There has been a major paradigm shift in biomedical research utilizing the three-dimensional (3D) intestinal organoid-derived epithelium to better reflect patients' genetic susceptibility or variants and patient-specific phenotypes (28). Organoids from primary stem cells retain the diverse epithelial populations and disease-specific traits (29), which is a great promise to build a patient-oriented customizable model toward Precision Medicine (30). However, a critical limitation of the 3D organoid system is that the organoid body prevents access to the luminal interface for studying the epithelial interactions with exogenous antigens such as microorganisms, drugs, nutrients, and toxins because the lumen is enclosed inside the spherical organoid. While a microinjection of experimental materials (i.e., living bacterial cells or chemical compounds) into the lumen of an organoid has been applied to introduce those antigens into the lumen side of an organoid, this technique requires a microinjector and labor-intensive skill. More importantly, an invasive process compromises the physical epithelial barrier, by which an undesirable leakage or a barrier disruption may happen. In addition, the growth of 3D organoids embedded inside a hydrogel considerably limits the application of necessary biomechanics such as fluid shear stress or mechanical deformations mimicking intestinal peristalsis (5). Furthermore, this static and closed culture condition seriously limits stable maintenance of a living population of the gut microbiome over long-term co-cultures with the organoid epithelial cells (31, 32). Thus, the recreation of a polarized epithelial interface of 3D organoids with accessible apical–basolateral ports is a critical component for manipulating the intestinal cellular microenvironment that contains microbial, mesenchymal, and immune elements under mechanically active movements (33, 34).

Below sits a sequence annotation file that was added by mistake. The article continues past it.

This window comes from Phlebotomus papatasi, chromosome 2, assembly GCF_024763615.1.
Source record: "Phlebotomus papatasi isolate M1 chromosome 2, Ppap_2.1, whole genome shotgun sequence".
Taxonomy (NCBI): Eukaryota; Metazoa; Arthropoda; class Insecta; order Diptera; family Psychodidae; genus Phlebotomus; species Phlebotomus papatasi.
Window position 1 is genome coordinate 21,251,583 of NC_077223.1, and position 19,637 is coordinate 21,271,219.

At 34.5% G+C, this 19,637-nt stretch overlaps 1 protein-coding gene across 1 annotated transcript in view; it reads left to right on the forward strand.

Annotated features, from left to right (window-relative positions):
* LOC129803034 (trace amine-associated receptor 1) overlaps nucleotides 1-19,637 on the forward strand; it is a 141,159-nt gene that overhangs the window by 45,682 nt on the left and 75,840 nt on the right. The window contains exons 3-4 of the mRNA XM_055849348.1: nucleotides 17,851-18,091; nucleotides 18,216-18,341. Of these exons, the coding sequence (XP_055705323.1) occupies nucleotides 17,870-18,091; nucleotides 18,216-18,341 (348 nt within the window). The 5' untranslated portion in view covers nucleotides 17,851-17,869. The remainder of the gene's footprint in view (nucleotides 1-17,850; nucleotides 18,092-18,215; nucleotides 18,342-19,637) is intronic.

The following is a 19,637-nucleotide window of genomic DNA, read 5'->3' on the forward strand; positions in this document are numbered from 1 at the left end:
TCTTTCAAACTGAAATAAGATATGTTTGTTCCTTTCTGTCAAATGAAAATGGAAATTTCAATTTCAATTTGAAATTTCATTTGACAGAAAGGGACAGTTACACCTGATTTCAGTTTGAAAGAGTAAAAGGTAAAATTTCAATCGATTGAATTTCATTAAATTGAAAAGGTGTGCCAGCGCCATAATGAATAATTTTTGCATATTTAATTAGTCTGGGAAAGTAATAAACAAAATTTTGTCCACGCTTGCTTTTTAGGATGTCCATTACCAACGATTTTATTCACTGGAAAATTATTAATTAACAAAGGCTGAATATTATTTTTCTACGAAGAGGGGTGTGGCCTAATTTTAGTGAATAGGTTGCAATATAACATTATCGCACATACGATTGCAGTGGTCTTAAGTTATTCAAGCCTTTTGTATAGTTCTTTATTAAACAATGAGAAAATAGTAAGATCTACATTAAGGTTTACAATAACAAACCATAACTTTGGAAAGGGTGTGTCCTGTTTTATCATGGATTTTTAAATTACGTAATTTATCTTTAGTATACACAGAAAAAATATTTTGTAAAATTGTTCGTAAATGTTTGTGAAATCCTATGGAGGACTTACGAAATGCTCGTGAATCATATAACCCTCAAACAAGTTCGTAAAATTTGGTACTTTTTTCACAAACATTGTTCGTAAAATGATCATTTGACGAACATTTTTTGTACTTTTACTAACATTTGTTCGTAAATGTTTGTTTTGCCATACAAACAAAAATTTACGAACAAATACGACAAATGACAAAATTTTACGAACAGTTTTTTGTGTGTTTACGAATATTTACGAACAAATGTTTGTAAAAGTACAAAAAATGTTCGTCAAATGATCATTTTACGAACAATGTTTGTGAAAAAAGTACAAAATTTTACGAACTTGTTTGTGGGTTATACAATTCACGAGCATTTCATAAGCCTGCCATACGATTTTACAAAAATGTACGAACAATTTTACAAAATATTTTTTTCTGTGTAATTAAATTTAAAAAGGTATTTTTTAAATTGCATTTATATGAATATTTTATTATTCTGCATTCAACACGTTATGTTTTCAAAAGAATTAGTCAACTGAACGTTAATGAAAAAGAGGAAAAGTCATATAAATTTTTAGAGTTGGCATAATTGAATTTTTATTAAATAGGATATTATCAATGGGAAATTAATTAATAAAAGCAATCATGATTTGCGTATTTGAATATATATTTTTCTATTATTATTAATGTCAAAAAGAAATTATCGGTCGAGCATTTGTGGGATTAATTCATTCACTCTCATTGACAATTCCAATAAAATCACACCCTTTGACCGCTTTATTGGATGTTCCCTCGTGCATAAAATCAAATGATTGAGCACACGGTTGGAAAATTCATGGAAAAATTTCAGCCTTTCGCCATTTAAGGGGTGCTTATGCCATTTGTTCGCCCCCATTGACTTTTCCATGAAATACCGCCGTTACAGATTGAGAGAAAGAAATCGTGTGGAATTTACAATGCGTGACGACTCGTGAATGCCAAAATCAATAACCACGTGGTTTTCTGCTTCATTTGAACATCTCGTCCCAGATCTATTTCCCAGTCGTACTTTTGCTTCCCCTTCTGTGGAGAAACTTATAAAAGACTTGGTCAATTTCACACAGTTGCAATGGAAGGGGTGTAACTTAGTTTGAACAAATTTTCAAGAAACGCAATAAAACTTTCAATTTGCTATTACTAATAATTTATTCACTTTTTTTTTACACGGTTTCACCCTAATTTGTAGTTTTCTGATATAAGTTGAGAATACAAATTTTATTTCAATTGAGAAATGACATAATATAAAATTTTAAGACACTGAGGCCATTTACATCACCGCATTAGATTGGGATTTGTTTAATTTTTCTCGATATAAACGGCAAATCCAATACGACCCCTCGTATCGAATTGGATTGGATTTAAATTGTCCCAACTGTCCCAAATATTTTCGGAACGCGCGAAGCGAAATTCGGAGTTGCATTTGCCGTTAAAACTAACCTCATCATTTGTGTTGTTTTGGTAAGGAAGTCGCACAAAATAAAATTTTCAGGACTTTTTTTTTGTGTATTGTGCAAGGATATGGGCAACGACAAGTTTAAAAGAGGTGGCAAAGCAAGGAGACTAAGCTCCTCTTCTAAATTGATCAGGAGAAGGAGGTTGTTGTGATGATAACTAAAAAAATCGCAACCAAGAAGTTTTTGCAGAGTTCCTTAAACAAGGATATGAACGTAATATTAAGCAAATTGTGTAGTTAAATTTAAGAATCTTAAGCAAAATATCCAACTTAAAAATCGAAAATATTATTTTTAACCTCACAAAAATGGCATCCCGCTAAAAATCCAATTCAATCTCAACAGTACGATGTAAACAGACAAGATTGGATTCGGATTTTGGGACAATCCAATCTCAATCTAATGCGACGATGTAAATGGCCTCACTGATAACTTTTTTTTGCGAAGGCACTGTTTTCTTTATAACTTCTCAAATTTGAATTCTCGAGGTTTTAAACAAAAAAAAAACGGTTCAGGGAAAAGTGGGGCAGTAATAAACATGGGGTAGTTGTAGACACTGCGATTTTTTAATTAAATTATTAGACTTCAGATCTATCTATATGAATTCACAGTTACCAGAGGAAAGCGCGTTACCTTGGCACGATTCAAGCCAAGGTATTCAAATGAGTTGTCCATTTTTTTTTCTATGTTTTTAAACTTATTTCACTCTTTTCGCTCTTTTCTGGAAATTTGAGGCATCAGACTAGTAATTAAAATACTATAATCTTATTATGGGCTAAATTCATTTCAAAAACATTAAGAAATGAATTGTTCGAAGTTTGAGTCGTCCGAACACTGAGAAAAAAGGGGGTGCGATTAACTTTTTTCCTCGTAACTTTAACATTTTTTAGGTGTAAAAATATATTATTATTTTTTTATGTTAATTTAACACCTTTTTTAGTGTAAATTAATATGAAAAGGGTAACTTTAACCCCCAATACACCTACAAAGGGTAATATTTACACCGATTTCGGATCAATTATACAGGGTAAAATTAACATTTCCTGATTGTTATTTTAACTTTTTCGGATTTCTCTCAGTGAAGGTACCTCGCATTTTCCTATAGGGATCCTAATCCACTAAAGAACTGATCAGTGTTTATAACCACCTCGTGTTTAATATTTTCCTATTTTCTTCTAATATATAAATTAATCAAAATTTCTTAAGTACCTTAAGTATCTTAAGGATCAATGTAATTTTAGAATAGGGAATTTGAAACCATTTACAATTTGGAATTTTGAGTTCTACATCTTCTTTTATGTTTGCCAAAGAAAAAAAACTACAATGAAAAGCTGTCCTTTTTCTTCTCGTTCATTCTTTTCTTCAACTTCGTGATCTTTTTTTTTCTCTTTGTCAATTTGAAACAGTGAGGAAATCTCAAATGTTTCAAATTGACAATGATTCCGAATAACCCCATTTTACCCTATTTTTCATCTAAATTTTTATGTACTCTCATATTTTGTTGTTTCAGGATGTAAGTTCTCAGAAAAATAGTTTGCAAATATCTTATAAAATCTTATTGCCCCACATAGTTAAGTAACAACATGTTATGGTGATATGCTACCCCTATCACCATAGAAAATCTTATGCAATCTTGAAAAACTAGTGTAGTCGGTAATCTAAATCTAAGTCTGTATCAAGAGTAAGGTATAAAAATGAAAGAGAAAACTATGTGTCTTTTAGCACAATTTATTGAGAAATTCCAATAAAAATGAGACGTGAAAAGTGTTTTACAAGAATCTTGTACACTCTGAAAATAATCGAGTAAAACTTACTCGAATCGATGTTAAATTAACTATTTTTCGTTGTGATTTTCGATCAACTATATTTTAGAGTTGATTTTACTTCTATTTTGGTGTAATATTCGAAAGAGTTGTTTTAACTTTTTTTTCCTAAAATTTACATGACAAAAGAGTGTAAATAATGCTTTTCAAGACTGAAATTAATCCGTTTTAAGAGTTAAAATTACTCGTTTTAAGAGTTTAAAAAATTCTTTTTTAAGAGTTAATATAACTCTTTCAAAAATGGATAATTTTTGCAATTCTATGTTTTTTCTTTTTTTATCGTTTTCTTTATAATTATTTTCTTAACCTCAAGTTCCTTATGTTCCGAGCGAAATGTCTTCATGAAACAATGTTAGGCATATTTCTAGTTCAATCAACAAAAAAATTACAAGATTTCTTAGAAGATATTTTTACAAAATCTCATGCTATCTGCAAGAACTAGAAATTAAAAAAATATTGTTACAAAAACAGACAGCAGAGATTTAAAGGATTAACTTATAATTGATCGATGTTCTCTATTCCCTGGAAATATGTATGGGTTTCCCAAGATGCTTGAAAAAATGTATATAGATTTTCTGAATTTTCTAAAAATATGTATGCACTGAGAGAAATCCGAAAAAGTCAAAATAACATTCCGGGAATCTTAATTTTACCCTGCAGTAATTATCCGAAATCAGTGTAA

However, it has been challenging to grow an organoid-derived epithelium on a PDMS-based microfluidic device for a couple of reasons. First, primary organoid-derived epithelial cells often rapidly lose viability over the dissociation process due to the dissociation-induced apoptosis (35). Second, a defined methodology for surface activation is required on the PDMS microchannel when the dissociated organoid cells are applied for the cultures compared to the immortalized intestinal cell lines. Indeed, it has been observed that the commercially available intestinal cell lines are robust enough to adhere, after a simple pretreatment of the hydrophobic PDMS surface (5, 7, 8, 36), compared to the organoid-derived epithelial cells (Table 1). While some reports demonstrated the microfluidic cultures of the intestinal organoid-derived epithelium (1723), it has been elusive to define a reliable and reproducible protocol for robust surface activation of a PDMS microchannel because of the limited quantitative information from the published works. Thus, a systematic optimization of the method that allows a robust surface activation, stable ECM coating, and strong attachment of the organoid-derived intestinal epithelium is an unmet need for holistic applications to various PDMS-based MPS models that deploy organoid-derived cells.